While she was using a fax machine at Staples in Hackensack, Kagan said she noticed a woman at the machine across from her was wearing her mask below her mouth. (The Centers for Disease

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Here’s the biggest news you missed this weekend

Trump signs executive orders for coronavirus relief

With stimulus talks at an impasse in Congress, President Donald Trump on Saturday signed a series of executive orders to provide temporary relief to Americans suffering from the economic impact of the coronavirus pandemic. “We’ve had it,” he said. “We’re going to save American jobs and provide relief to the American worker.”

The four executive orders will …

  • provide an additional $400 per week in unemployment benefits,

  • suspend payments on some student loans through the end of the year,

  • protect renters from being evicted from their homes, and

  • instruct employers to defer certain payroll taxes through the end of the year for Americans who earn less than $100,000 annually. 

But questions remain as to whether Trump has the legal authority to take these actions — or the money to pay for them.

A scramble for unemployment aid

It’s unclear whether Trump has the

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Here’s how parents can protect their kids from coronavirus as schools reopen

Get ready to pack your back-to-school pencils, binders and … hand sanitizer?

While some schools and universities are opting for remote learning or a hybrid of in-person and online sessions, others are pushing ahead with in-person classes – with proper sanitation protocols, of course. Social distancing markings, COVID program coordinators and smaller class sizes are only a few of the reflections of the pandemic-era classroom experience.

But still, parents may be (reasonably) worried about this transition. Although schools will follow the Centers for Disease Control and Prevention’s guidelines to ensure safety for children, it’s always a good idea to reinforce these standards from home as well.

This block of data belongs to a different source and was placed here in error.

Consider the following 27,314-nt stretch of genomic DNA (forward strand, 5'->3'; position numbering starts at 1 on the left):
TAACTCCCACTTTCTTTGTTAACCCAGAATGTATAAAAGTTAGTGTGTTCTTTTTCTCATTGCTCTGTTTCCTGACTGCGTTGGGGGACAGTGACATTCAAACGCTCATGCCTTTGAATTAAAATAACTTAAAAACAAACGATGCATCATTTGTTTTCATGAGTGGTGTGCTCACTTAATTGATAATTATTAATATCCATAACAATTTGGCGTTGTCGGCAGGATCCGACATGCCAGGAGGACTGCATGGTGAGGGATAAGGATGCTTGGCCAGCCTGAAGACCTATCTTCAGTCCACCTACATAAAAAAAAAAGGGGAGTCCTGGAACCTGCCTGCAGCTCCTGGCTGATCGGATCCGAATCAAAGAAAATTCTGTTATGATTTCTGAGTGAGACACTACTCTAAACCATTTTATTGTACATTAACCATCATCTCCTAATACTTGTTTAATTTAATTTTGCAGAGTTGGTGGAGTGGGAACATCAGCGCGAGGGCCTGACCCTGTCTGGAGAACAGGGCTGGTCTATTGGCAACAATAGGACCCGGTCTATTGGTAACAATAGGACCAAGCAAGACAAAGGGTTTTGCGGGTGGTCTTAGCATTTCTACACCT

So what can you do, other than clipping a mini-bottle of hand sanitizer to every backpack? USA TODAY asked two health experts for advice on how parents can keep their students safe and healthy as they prepare for in-person classes. 

New clothes and senior

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The race is elite-only this year, but here’s how to start running for 2021


The pandemic has put a stop to sporting events across the UK and one of the biggest to be cancelled is the London Marathon.

The event – which would have been its 40th anniversary – was due to be held on Sunday 26 April, but this date was postponed until October 2020. This year’s race will still go ahead on 3 October, but it will now only involve elite athletes, meaning the other 45,000 runners will not be able to take part.

The 2021 marathon has also been moved from its traditional April date to October, in order to give as many runners as possible the chance to partake in the race.

In April, to mark the original date of this year’s marathon, people were encouraged to join in on the 2.6 challenge. The idea was to complete an activity related to the number 26 (as that’s the amount

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Kids’ mental health can struggle during online school. Here’s how teachers are planning ahead.

When her South Carolina high school went online this spring, Maya Green struggled through the same emotions as many of her fellow seniors: She missed her friends. Her online assignments were too easy. She struggled to stay focused.

But Green, 18, also found herself working harder for the teachers who knew her well and cared about her. 

“My school doesn’t do a ton of lessons on social and emotional learning,” said Green, who just graduated from Charleston County School of the Arts, a magnet school, and is headed to Stanford University. “But I grew up in this creative writing program, and I’m really close to my teachers there, and we had at least one purposeful conversation about my emotions after we moved online.”

From the other teachers, Green didn’t hear much to support her mental health.

This was a common complaint among parents when classes went online in March to

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Teen influencer Danielle Cohn spoke openly about her abortion after becoming embroiled in controversy. Here’s how the social media star rose to prominence online.

Danielle Cohn
Danielle Cohn

Danielle Cohn

Albert L. Ortega/Getty Images

  • Influencer and musician Danielle Cohn, who boasts 18.2 million TikTok followers and 1.8 million YouTube subscribers, has become an online sensation thanks to her lip-syncing videos and controversial social media presence.

  • Since the social media star rose to prominence in 2016, fans and critics have speculated about her age and expressed concern about her sexualized social media presence.

  • Cohn made headlines in July when she made a video addressing a leaked audio clip that revealed that she had an abortion earlier this year.

  • Since posting the video, Cohn has received support from fans who “respected” her decision and transparency, but others remained concerned about her age and relationships.

  • Cohn’s mother, Jennifer Archambault, has described the situation as “painful,” and she hopes her daughter can heal out of the spotlight.

  • Visit Insider’s homepage for more stories.

Video: Social media influencers adapt to pandemic